How would it be for an American to negotiate with a Spaniard?

In the summermonths we have two American students over as interns. Dana is one of them and wrote this on intercultural negotiation issues:

   Dana Cary, HOLTROP S.L.P. Transaction & Business Law  

Business negotiations are supposed to be clear, concise, and straightforward. They are a way to establish guidelines, create networks, and finish deals in an efficient, timely manner.  Right? Maybe to an American. To a Pole, an international business negotiation may be the perfect opportunity to educate others about their romantic culture and improve their understanding of other cultures; to a Hungarian it may present the opportune time to socialize and gossip about recent news.

The differences amongst international business cultures can lead to serious mishaps if not understood.   From the perspective of an American, a light-hearted wisecrack in the beginning of a business meeting is often used as an attempt to lighten the mood, however to other cultures it may be considered offensive and lead to the termination of an entire business deal.  Therefore, it is important to familiarize yourself with these cultural differences before conducting international business negotiations in order to prevent miscommunication.  And while miscommunication could occur in any type of interaction, two cultures that are especially prone to miscommunication due to their drastic cultural differences are that of Spain and the United States.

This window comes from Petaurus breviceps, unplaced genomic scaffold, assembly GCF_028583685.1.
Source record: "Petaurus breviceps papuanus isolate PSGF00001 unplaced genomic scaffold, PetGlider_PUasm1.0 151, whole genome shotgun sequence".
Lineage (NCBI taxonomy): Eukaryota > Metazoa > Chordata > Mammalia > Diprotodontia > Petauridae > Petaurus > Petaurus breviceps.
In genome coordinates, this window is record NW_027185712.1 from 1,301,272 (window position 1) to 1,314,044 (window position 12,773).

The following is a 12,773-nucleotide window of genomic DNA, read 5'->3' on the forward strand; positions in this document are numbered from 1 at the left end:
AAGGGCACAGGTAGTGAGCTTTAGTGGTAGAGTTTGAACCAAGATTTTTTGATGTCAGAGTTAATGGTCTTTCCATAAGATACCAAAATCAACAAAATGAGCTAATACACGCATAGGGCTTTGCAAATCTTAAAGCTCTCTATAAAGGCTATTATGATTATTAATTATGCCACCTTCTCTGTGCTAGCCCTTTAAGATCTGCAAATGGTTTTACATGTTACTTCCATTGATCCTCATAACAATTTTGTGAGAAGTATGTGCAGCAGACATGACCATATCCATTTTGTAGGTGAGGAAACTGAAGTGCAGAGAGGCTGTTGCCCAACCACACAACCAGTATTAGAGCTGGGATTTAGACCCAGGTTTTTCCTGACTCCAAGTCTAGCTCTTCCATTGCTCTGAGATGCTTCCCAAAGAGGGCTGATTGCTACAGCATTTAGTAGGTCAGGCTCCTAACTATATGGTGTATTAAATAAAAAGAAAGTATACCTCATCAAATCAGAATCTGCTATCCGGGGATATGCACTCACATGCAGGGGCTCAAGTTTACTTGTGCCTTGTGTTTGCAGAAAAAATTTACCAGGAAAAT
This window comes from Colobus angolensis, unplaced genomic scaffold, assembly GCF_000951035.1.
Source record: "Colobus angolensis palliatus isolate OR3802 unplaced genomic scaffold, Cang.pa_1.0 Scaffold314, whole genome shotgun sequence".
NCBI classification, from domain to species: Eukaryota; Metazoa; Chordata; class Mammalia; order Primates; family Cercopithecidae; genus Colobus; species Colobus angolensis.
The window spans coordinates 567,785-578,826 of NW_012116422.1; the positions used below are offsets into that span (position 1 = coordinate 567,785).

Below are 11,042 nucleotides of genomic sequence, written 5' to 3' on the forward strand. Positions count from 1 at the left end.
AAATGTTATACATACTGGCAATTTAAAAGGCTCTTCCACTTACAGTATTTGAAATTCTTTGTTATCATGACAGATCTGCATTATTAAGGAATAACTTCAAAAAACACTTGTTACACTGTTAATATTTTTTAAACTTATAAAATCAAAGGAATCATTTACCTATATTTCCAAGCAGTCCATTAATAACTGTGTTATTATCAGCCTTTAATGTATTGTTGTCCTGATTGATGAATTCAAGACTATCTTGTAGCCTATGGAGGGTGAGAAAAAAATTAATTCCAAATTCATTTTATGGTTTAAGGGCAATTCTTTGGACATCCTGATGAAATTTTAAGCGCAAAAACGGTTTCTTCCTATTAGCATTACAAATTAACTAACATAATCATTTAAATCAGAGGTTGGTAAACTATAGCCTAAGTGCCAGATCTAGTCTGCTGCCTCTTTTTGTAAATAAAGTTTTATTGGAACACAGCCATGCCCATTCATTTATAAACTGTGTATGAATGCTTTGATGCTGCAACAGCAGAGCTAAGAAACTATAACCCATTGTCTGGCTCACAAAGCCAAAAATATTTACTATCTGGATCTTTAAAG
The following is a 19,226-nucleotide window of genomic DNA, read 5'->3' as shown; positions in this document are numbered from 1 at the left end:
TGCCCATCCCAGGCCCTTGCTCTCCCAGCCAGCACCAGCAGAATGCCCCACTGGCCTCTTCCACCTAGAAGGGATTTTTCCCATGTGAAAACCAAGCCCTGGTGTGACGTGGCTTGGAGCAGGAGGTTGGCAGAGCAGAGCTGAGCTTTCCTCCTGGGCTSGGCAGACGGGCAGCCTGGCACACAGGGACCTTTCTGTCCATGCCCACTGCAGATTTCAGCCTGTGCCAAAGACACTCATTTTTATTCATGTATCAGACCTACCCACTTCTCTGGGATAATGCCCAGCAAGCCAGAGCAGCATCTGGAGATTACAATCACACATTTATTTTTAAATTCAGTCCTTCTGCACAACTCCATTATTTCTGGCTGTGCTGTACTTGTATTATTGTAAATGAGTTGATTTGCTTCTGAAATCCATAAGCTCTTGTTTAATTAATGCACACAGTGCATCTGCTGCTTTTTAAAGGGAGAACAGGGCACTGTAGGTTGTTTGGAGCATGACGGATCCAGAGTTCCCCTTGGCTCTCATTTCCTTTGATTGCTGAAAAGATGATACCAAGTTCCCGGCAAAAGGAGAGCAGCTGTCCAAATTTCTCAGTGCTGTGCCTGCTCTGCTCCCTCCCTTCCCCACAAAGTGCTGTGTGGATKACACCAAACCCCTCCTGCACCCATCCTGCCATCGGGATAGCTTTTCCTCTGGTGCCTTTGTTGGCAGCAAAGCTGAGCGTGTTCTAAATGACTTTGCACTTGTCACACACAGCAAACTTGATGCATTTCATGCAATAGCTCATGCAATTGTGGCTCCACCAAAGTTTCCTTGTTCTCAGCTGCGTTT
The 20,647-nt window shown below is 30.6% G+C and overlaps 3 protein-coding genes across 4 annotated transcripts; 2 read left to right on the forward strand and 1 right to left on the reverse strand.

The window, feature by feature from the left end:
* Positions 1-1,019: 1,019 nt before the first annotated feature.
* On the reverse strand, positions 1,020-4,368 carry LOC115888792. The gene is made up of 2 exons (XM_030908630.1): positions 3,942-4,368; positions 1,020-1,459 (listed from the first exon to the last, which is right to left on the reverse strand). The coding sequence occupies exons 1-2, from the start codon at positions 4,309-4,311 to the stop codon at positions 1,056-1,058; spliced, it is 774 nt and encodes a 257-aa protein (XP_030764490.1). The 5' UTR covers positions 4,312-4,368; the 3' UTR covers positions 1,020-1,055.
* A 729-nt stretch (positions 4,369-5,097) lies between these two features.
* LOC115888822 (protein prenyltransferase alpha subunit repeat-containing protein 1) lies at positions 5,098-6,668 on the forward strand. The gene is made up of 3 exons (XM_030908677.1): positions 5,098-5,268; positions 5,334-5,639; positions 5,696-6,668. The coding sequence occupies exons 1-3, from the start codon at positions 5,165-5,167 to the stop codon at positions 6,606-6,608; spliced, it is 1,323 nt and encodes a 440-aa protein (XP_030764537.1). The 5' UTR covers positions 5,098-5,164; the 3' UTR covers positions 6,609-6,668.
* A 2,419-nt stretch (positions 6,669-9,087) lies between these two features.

What would it be like for an American to conduct a business negotiation with a Spaniard? As Julie stated in her blog post, Americans are monochromic individuals. We are linear-thinking, fast moving people that prize being on time, setting clear and realistic standards, and getting to the point in almost every interaction we have.   

Spanish culture varies dramatically from this.  The Spanish are multi-active, polychromic people that don’t live agenda-like lifestyles. To a Spaniard, punctuality isn’t crucial—arriving for a 9am business meeting at 9.30 isn’t considered rude or unprofessional, it is often times expected. Contrary to Americans who adamantly sift through information in attempts to discover the bottom line, the Spanish try to be affable and enthusiastic in their communication styles, thinking of ways they can establish bonds with the person they are doing business with.And the best way to influence a Spaniard is not through presenting a list of deadlines and regulations, but rather through personal appeal. Show them honor, respect, a big heart and a sense of humor and you’re on the right path to a successful, harmonious business negotiation.  

If unaware of these cultural differences, conducting a negotiation with a Spanish corporation (or any other foreign company) could be a very frustrating experience for an American. While we tend to rely on our lawyers when outlining the terms of a negotiation and leave no room for on-the-fly improvisation, the Spanish are quick to accept any terms of a negotiation (in attempts to be polite) and then retrospectively decide to change  these terms.    Just being aware of this single difference is an example of turning what could be a very frustrating miscommunication into a respected understanding of culture. This example, out of many, illustrates how crucial it is to understand a foreign company’s culture before engaging in a business negotiation. To learn more about how business cultures vary, check out Richard Lewis’s “When Culture’s Collide: Leading Across Cultures.”